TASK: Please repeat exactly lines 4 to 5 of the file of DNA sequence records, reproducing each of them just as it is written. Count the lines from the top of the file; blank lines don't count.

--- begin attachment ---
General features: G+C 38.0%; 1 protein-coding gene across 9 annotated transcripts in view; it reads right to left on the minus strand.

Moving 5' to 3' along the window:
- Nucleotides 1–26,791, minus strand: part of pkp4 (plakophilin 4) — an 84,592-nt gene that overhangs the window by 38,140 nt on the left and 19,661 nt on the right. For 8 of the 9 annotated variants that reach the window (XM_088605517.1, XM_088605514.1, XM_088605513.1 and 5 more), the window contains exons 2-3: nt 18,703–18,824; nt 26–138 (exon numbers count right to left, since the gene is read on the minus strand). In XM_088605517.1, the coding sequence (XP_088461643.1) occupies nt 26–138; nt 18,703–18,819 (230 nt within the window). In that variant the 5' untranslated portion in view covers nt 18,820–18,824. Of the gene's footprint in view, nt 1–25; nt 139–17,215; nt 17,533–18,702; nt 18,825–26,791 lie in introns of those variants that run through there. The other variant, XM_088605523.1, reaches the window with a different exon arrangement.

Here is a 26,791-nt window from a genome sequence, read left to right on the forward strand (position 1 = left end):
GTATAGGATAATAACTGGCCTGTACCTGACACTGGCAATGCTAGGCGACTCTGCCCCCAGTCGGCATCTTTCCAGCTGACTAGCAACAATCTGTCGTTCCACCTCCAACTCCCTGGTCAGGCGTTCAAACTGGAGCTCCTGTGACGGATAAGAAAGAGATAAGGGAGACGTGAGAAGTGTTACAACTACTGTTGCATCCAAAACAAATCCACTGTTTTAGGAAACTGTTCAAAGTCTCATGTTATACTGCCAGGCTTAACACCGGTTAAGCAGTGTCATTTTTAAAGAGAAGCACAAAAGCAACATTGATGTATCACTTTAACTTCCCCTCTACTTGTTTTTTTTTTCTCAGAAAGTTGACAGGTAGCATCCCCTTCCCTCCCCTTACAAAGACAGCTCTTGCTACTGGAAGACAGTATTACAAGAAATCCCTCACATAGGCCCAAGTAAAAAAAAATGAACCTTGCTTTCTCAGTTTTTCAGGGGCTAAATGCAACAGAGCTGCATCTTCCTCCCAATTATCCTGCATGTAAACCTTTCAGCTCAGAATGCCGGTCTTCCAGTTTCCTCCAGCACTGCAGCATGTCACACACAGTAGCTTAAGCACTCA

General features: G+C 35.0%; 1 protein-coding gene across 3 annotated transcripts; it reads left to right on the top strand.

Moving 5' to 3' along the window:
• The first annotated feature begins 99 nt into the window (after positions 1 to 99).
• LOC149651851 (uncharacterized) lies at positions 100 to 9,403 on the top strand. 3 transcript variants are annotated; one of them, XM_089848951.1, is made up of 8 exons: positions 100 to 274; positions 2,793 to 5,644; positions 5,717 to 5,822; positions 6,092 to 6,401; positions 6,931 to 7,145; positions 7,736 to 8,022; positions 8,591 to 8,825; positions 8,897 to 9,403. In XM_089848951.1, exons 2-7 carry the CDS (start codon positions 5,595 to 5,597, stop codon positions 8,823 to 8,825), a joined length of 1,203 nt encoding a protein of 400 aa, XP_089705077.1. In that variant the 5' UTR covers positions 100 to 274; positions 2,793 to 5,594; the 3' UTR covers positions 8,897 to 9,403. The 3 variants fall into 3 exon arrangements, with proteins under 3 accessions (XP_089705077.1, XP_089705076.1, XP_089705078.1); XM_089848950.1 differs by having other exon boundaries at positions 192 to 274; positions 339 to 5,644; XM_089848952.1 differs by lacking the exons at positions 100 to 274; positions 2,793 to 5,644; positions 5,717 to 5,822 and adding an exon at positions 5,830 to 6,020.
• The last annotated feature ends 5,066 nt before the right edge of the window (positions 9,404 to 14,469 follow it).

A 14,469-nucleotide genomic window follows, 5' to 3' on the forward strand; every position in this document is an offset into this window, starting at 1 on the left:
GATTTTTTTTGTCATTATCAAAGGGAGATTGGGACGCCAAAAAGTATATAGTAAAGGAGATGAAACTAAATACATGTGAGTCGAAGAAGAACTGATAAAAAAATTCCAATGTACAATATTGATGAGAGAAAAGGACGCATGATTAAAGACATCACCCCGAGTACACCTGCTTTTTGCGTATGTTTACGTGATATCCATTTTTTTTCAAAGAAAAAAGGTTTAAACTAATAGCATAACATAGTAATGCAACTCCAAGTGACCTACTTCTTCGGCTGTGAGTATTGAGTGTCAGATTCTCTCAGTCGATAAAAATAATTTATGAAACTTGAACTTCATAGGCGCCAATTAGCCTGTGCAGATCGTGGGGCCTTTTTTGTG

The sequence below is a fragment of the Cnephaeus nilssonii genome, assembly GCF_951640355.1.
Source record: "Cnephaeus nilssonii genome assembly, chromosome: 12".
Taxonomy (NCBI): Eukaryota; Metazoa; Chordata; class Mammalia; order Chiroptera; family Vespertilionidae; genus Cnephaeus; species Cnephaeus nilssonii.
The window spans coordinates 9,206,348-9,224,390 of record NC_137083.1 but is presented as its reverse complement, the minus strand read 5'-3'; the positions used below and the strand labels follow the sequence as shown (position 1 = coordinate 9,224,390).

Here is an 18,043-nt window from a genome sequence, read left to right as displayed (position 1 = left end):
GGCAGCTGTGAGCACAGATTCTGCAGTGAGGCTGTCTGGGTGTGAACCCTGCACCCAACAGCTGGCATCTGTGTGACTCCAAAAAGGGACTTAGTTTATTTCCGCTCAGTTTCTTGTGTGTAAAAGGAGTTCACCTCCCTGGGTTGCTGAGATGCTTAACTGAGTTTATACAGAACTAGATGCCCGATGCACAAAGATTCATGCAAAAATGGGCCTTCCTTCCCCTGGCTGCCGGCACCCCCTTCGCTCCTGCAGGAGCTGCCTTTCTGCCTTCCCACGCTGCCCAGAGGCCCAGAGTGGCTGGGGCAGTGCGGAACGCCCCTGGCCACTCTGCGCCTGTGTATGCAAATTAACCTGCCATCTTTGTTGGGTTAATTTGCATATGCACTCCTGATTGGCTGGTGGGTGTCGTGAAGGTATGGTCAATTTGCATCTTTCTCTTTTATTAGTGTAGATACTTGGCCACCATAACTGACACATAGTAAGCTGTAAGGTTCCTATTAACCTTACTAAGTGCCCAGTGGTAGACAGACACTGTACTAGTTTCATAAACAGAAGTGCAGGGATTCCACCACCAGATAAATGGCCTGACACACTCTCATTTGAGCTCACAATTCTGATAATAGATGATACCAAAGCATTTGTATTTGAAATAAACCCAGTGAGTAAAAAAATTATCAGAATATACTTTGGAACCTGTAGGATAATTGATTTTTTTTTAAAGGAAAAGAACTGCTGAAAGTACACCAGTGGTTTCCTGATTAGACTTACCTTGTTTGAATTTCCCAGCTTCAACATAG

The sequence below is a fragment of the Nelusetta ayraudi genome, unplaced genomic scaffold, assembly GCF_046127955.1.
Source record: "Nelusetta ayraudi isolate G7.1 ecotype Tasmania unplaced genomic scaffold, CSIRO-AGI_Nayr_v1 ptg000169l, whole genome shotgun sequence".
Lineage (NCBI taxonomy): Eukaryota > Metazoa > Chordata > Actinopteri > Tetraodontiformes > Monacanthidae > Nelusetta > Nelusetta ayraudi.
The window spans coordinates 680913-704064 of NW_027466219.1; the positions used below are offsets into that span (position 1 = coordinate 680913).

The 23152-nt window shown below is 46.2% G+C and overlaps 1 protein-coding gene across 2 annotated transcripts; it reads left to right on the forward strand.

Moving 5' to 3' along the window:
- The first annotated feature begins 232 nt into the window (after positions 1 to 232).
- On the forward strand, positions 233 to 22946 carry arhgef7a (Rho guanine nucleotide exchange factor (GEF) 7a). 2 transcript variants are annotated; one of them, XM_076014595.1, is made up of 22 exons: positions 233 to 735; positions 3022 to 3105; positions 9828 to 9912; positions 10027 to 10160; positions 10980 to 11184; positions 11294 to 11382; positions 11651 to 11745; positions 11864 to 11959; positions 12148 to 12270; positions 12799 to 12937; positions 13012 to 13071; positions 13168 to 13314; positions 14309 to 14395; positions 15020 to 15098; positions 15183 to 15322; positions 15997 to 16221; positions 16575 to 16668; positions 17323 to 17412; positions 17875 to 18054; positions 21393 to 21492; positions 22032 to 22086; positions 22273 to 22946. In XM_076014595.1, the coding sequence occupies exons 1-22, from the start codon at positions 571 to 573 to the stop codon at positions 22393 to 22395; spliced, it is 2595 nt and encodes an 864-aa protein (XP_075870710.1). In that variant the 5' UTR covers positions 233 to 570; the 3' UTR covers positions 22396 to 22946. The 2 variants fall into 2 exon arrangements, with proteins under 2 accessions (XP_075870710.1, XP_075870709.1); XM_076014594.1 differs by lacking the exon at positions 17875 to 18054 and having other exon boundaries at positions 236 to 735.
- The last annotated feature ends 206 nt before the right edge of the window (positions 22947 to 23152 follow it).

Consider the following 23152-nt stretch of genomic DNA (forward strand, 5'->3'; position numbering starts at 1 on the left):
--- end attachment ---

Here is a 26,791-nt window from a genome sequence, read left to right on the forward strand (position 1 = left end):
GTATAGGATAATAACTGGCCTGTACCTGACACTGGCAATGCTAGGCGACTCTGCCCCCAGTCGGCATCTTTCCAGCTGACTAGCAACAATCTGTCGTTCCACCTCCAACTCCCTGGTCAGGCGTTCAAACTGGAGCTCCTGTGACGGATAAGAAAGAGATAAGGGAGACGTGAGAAGTGTTACAACTACTGTTGCATCCAAAACAAATCCACTGTTTTAGGAAACTGTTCAAAGTCTCATGTTATACTGCCAGGCTTAACACCGGTTAAGCAGTGTCATTTTTAAAGAGAAGCACAAAAGCAACATTGATGTATCACTTTAACTTCCCCTCTACTTGTTTTTTTTTTCTCAGAAAGTTGACAGGTAGCATCCCCTTCCCTCCCCTTACAAAGACAGCTCTTGCTACTGGAAGACAGTATTACAAGAAATCCCTCACATAGGCCCAAGTAAAAAAAAATGAACCTTGCTTTCTCAGTTTTTCAGGGGCTAAATGCAACAGAGCTGCATCTTCCTCCCAATTATCCTGCATGTAAACCTTTCAGCTCAGAATGCCGGTCTTCCAGTTTCCTCCAGCACTGCAGCATGTCACACACAGTAGCTTAAGCACTCA